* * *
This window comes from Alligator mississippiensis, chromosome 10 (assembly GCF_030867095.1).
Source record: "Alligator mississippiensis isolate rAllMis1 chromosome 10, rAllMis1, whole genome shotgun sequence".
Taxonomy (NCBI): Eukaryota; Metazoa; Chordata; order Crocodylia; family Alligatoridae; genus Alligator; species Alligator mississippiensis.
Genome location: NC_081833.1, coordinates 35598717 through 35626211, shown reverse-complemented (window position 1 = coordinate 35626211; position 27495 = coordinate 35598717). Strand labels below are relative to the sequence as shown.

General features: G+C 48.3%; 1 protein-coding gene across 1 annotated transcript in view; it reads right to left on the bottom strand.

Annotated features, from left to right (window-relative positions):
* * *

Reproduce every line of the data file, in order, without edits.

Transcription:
This window comes from Alligator mississippiensis, chromosome 10 (assembly GCF_030867095.1).
Source record: "Alligator mississippiensis isolate rAllMis1 chromosome 10, rAllMis1, whole genome shotgun sequence".
Taxonomy (NCBI): Eukaryota; Metazoa; Chordata; order Crocodylia; family Alligatoridae; genus Alligator; species Alligator mississippiensis.
Genome location: NC_081833.1, coordinates 35598717 through 35626211, shown reverse-complemented (window position 1 = coordinate 35626211; position 27495 = coordinate 35598717). Strand labels below are relative to the sequence as shown.

General features: G+C 48.3%; 1 protein-coding gene across 1 annotated transcript in view; it reads right to left on the bottom strand.

Annotated features, from left to right (window-relative positions):